As Lord Hailsham said in 1976, the UK is not so much a democracy as an elective dictatorship, with the government of the day free to act without realistic opposition. The idea of ‘taking back control’ for the people seems to vanish once a party reaches Westminster, every time, because our system gives the winning party almost-absolute power, which, as we know, corrupts almost-absolutely. Local democracy has been eviscerated, not once but many times. Parliament is rife with vested interest, and lobbyists have huge influence. Behind the scenes, we see a snake-pit where occasional scandals reveal an intractable culture of bullying, discrimination, harassment and abuse. The knowledge of these realities must be kept out of the consciousness of the UK Democrats, yet the anguish cannot and it is great indeed. The truth is, of course, that while the EU’s parliamentary system is flawed, ours is no better, but merely a different kind of bad.
For each of these groups, it was easy enough to cast the EU as the problem, and the Leave campaign wasted no time in doing so. Now they have won their referendum. At last, they have a chance to make their distress comprehensible. Like the rituals of a cutting, the preparations are in progress. We see the blade laid to the clear, unblemished skin, its edge cool and sharp. Some proponents want the precaution of carefully sterilising it, a way of minimising the harm they will do, but others, noisy and powerful, prefer a harder line – go straight for the jugular. There it will remain, hanging suspended like the sword of Damocles, until Brexit is completed, promising a comfort never before experienced.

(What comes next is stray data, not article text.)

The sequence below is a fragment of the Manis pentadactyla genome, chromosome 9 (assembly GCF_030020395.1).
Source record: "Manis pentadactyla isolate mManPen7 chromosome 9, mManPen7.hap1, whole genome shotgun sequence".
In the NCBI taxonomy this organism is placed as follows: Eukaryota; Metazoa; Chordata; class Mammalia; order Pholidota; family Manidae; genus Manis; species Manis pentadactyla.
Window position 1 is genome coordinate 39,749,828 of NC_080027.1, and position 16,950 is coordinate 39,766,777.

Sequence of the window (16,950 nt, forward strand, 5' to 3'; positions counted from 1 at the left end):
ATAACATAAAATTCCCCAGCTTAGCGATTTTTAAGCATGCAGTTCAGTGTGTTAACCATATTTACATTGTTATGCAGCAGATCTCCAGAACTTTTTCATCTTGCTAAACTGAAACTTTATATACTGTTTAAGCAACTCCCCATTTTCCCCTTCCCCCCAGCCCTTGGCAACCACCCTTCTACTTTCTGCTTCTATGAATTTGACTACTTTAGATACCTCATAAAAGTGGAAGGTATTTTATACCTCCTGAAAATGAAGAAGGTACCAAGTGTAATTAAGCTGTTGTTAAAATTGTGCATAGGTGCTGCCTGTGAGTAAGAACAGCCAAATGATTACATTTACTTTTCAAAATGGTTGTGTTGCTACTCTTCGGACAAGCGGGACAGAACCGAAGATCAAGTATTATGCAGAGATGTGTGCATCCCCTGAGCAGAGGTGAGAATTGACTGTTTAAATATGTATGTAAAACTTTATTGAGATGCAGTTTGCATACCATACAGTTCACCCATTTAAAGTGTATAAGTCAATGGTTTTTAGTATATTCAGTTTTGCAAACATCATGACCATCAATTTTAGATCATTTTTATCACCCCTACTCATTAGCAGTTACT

It will hurt. Many of them want it to hurt, and badly. A dystopian experience that can be seen, and subsequently railed against, will make it all the more satisfying, even more so if the 48% can be made the ones who suffer most; the so-called Liberal Metropolitan Elite tm who oh-so-frequently look down on their nationalistic zeal and economic ‘failure’ with a mix of pity, disgust, and paternalistic, patronising benevolence. Only thus, they think, can their secret, sometimes shameful, inner agony be purged.
And the more it hurts, the more satisfying it will be.